A blood transfusion is when blood is given through a vein. The blood comes from a donor.
For planned procedures, some people have their blood drawn at an earlier date and stored until the transfusion is needed.
A blood transfusion raises the level of blood cells or other specific blood products. It may be given for:
Problems are rare, but all procedures have some risk. The doctor will go over some problems that could happen, such as:
A blood test will be done to find your blood type. The donor blood will be matched to your blood type.
Allergy medicine may be given before the transfusion. This will lower the risk of a reaction.
You will be seated. A bag with blood product will be hung nearby. An IV needle will be placed into a vein in your hand or arm. The blood product will drip from the bag through the tube into your vein. The needle will be taken out when the bag is empty.
About 2 to 4 hours
Discomfort is common at the needle insertion site. It will go away quickly.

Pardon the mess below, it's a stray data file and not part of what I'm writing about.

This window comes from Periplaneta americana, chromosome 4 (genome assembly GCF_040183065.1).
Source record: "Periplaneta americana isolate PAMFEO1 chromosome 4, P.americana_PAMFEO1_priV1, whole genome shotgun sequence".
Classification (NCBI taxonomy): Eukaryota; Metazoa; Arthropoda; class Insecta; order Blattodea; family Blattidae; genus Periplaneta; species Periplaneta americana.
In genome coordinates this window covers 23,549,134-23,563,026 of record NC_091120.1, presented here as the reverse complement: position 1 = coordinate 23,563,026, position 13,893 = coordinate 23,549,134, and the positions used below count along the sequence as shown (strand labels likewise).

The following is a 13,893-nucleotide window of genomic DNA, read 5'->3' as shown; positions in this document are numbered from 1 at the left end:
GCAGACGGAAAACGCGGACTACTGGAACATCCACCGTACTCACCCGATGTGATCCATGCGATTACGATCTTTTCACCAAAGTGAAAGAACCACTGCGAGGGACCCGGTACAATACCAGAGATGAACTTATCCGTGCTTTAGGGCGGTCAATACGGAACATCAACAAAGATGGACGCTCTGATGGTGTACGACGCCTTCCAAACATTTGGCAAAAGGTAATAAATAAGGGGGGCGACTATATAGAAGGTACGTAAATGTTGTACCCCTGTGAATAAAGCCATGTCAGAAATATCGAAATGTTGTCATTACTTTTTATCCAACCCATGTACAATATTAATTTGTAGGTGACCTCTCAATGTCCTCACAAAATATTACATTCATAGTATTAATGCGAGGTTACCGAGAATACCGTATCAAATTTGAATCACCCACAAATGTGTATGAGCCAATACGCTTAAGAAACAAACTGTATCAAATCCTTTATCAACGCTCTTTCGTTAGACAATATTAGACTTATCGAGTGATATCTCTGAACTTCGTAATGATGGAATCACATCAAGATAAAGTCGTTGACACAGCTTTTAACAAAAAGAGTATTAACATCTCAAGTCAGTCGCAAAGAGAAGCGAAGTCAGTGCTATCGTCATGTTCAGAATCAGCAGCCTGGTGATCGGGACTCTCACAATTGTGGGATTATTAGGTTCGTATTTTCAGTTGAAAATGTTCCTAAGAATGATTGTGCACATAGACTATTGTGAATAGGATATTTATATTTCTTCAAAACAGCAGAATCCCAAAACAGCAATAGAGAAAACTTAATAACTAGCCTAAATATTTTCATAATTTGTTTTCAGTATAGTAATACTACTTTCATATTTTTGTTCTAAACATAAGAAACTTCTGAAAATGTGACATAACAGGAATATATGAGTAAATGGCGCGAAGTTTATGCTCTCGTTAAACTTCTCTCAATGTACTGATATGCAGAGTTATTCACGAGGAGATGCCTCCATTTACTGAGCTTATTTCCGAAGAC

After the procedure, the staff may:
Most people are able to resume normal activity levels.
Call your doctor if you are not getting better or you have:
If you think you have an emergency, call for medical help right away.
American Association of Blood Banks
National Heart, Lung, and Blood Institute
Blood transfusion. National Heart Lung and Blood Institute website. Available at: https://www.nhlbi.nih.gov/health-topics/blood-transfusion. Accessed January 12, 2021.
Blood transfusion process. American Red Cross website. Available at: https://www.redcrossblood.org/learn-about-blood/blood-transfusions/the-process. Accessed January 12, 2021.
Goel R, Chappidi M, et. al. Trends in red blood cell, plasma, and platelet transfusions in the United States, 1993-2014. JAMA. 2018;319(8):825-827.
Red blood cell transfusion. EBSCO DynaMed website. Available at: https://www.dynamed.com/procedure/red-blood-cell-transfusion. Accessed January 12, 2021.
Last reviewed February 2020 by EBSCO Medical Review Board Marcin Chwistek, MD Last Updated: 1/12/2021